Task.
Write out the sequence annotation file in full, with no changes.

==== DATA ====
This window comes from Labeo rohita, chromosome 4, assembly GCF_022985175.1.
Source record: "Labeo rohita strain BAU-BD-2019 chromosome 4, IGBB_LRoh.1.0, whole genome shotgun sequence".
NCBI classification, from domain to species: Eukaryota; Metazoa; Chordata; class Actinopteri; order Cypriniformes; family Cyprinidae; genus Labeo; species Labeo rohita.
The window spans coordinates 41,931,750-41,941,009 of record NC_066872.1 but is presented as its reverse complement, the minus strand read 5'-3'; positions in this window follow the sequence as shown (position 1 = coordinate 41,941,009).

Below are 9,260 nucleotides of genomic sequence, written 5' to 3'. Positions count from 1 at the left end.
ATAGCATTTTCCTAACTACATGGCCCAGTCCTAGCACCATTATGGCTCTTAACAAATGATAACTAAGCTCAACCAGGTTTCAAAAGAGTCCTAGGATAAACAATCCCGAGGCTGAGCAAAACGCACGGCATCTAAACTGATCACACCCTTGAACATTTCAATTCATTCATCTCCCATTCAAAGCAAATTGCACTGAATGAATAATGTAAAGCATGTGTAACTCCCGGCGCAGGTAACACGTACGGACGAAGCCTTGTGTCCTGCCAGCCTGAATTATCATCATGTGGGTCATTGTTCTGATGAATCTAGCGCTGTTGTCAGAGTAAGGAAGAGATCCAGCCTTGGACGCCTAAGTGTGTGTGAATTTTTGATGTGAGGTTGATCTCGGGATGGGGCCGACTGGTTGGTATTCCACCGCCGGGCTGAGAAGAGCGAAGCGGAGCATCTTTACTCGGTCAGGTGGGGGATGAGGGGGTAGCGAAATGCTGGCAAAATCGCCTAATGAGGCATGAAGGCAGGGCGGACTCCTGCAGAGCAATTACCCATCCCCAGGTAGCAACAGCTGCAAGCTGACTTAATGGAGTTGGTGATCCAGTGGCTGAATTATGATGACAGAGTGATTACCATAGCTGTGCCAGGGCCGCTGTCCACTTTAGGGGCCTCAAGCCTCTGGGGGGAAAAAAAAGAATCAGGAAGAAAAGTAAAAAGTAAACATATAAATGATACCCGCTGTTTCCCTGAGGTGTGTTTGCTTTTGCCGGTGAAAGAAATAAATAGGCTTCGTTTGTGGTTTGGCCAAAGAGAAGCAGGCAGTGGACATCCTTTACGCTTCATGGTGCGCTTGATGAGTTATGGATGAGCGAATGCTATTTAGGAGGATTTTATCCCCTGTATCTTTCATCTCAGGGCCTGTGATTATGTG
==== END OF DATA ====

This window comes from Labeo rohita, chromosome 4, assembly GCF_022985175.1.
Source record: "Labeo rohita strain BAU-BD-2019 chromosome 4, IGBB_LRoh.1.0, whole genome shotgun sequence".
NCBI classification, from domain to species: Eukaryota; Metazoa; Chordata; class Actinopteri; order Cypriniformes; family Cyprinidae; genus Labeo; species Labeo rohita.
The window spans coordinates 41,931,750-41,941,009 of record NC_066872.1 but is presented as its reverse complement, the minus strand read 5'-3'; positions in this window follow the sequence as shown (position 1 = coordinate 41,941,009).

Below are 9,260 nucleotides of genomic sequence, written 5' to 3'. Positions count from 1 at the left end.
ATAGCATTTTCCTAACTACATGGCCCAGTCCTAGCACCATTATGGCTCTTAACAAATGATAACTAAGCTCAACCAGGTTTCAAAAGAGTCCTAGGATAAACAATCCCGAGGCTGAGCAAAACGCACGGCATCTAAACTGATCACACCCTTGAACATTTCAATTCATTCATCTCCCATTCAAAGCAAATTGCACTGAATGAATAATGTAAAGCATGTGTAACTCCCGGCGCAGGTAACACGTACGGACGAAGCCTTGTGTCCTGCCAGCCTGAATTATCATCATGTGGGTCATTGTTCTGATGAATCTAGCGCTGTTGTCAGAGTAAGGAAGAGATCCAGCCTTGGACGCCTAAGTGTGTGTGAATTTTTGATGTGAGGTTGATCTCGGGATGGGGCCGACTGGTTGGTATTCCACCGCCGGGCTGAGAAGAGCGAAGCGGAGCATCTTTACTCGGTCAGGTGGGGGATGAGGGGGTAGCGAAATGCTGGCAAAATCGCCTAATGAGGCATGAAGGCAGGGCGGACTCCTGCAGAGCAATTACCCATCCCCAGGTAGCAACAGCTGCAAGCTGACTTAATGGAGTTGGTGATCCAGTGGCTGAATTATGATGACAGAGTGATTACCATAGCTGTGCCAGGGCCGCTGTCCACTTTAGGGGCCTCAAGCCTCTGGGGGGAAAAAAAAGAATCAGGAAGAAAAGTAAAAAGTAAACATATAAATGATACCCGCTGTTTCCCTGAGGTGTGTTTGCTTTTGCCGGTGAAAGAAATAAATAGGCTTCGTTTGTGGTTTGGCCAAAGAGAAGCAGGCAGTGGACATCCTTTACGCTTCATGGTGCGCTTGATGAGTTATGGATGAGCGAATGCTATTTAGGAGGATTTTATCCCCTGTATCTTTCATCTCAGGGCCTGTGATTATGTG